It has been well documented now both by truck drivers and numerous experts that our infrastructure in the U.S. is not in good shape. Recently, the American Society of Civil Engineers gave the nation’s infrastructure a “D+” rating which is beyond “poor needs improvement”. Indeed, it has been noted by several experts on all sides, especially at Federal and State Government levels, that they are very aware of our crumbling roads, bridges, tunnels and other projects but they lack the funding to pay for them. This is a hole that continues to get worse making it more expensive to pay for.
So what are the options to pay for this great need? Several states have considered or implemented fuel taxes, but the Federal Government hasn’t raised the gas tax since the early 1990’s. Paul Trombino, the Nominee for Federal Highway Administration Chief and former Iowa Transportation Secretary, recently brought several options to the table with caveats as he testified before the Senate Envirnment and Public Works Committee. He told the Committee that tolls, public-private partnerships (P3’s), and other tools work in some states but not in others. He did indicate that all three of these solutions re useful on a state-by-state basis but stopped short of a blanket national solution such as raising the fuel tax nationwide.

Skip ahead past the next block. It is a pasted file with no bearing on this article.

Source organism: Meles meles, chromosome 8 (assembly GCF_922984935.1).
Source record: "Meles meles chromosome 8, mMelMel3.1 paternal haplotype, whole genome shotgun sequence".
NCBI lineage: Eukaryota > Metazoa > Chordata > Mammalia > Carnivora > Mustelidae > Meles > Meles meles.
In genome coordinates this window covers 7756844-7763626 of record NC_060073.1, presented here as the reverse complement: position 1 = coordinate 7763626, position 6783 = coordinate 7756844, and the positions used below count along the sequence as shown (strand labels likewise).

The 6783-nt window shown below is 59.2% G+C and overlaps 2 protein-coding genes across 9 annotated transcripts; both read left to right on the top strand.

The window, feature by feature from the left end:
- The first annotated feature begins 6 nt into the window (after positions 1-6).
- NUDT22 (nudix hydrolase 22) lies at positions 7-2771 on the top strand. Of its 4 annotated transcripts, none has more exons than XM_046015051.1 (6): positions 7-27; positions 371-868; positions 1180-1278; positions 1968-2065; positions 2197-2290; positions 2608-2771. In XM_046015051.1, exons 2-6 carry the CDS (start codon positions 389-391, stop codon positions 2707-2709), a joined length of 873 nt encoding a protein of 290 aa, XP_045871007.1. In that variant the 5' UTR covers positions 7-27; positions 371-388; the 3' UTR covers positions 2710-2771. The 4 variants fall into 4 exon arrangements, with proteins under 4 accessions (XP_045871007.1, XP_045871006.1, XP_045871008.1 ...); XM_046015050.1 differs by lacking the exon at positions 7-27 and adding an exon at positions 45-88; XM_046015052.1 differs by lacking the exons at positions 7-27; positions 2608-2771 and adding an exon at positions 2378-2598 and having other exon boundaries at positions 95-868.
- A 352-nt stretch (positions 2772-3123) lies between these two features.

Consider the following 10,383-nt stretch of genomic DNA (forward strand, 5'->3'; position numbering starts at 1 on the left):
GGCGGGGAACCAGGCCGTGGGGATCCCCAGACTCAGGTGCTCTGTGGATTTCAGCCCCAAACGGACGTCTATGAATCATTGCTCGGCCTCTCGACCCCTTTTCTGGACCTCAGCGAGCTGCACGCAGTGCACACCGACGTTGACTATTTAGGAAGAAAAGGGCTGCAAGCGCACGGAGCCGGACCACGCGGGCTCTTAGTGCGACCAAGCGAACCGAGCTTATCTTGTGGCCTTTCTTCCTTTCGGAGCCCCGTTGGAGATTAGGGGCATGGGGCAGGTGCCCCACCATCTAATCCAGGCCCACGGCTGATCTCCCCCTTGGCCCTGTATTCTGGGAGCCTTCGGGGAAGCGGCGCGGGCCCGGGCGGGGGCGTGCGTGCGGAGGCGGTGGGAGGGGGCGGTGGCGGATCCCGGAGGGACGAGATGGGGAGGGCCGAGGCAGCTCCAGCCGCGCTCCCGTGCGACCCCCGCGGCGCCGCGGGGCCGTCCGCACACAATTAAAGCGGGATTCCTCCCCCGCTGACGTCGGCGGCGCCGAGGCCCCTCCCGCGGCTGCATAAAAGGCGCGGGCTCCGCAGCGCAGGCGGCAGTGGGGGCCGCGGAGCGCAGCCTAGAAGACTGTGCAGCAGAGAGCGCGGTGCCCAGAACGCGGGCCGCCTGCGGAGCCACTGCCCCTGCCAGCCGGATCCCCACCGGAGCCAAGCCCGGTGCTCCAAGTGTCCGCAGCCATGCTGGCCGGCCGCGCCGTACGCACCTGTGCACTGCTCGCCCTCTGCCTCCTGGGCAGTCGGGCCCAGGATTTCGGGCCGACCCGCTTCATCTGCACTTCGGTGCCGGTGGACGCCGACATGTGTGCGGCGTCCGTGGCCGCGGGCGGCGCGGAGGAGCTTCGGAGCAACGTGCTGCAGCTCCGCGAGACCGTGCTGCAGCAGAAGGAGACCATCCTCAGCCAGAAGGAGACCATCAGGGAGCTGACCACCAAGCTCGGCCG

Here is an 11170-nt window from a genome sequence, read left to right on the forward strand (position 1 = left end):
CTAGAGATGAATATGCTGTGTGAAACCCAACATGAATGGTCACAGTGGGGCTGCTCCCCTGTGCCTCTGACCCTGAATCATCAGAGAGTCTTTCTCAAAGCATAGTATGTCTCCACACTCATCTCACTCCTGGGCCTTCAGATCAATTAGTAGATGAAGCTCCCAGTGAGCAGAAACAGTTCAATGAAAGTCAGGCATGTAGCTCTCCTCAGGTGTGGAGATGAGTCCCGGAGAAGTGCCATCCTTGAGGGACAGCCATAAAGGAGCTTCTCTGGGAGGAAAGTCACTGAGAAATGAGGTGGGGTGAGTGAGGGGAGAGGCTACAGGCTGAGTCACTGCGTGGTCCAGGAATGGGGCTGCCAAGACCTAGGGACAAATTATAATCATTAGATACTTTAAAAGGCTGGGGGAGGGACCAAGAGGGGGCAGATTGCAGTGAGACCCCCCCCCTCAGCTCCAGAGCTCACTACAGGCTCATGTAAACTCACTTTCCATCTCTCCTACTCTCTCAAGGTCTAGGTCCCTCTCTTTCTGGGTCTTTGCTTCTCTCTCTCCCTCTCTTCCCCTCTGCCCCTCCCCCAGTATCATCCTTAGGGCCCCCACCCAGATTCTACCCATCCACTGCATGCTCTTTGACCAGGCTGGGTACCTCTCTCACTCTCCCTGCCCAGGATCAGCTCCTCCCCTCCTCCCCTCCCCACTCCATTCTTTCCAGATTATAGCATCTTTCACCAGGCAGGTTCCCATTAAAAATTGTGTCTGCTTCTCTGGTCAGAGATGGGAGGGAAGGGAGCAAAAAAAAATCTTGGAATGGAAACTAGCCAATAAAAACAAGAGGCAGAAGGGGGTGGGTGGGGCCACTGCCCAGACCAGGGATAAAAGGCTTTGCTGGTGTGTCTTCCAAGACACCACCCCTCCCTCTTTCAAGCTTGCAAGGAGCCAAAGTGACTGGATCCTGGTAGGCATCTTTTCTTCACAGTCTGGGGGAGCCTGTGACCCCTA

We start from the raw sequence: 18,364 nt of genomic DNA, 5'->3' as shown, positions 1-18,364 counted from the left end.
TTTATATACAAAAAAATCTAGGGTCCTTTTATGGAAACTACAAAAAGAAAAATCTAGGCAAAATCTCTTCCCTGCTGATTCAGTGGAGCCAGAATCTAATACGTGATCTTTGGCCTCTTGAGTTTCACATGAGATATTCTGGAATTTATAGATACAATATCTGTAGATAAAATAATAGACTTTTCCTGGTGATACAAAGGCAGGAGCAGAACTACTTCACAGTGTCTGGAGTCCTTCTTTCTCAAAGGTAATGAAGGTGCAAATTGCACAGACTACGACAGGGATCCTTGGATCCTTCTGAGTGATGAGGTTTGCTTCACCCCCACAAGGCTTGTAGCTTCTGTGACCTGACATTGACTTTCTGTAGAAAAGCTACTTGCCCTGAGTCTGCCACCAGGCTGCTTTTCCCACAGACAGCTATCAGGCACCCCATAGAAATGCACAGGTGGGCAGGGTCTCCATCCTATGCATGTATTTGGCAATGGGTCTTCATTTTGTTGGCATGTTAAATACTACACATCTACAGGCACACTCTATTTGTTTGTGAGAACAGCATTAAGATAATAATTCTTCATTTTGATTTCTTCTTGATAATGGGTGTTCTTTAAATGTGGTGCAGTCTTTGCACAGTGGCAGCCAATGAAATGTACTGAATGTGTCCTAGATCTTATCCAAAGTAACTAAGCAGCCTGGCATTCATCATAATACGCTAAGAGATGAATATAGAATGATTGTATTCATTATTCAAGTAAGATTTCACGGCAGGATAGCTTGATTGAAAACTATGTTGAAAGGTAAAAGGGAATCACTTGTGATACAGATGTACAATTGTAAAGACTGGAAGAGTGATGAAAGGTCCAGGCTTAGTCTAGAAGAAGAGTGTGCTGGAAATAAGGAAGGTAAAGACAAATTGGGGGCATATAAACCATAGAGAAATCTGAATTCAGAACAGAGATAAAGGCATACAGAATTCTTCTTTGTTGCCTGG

Clearly this is a complex problem or it might have been solved by now. Yet, the initiatives for the Interstate System and other projects took flight in teh 1950’s and 1960’s so a national initiative is needed to get everyone on the same page. What that looks like remains to be seen, but at least the conversation has a real voice and real interest. What that solution looks like, in all of its facets, is up the Senate adn those who elected them.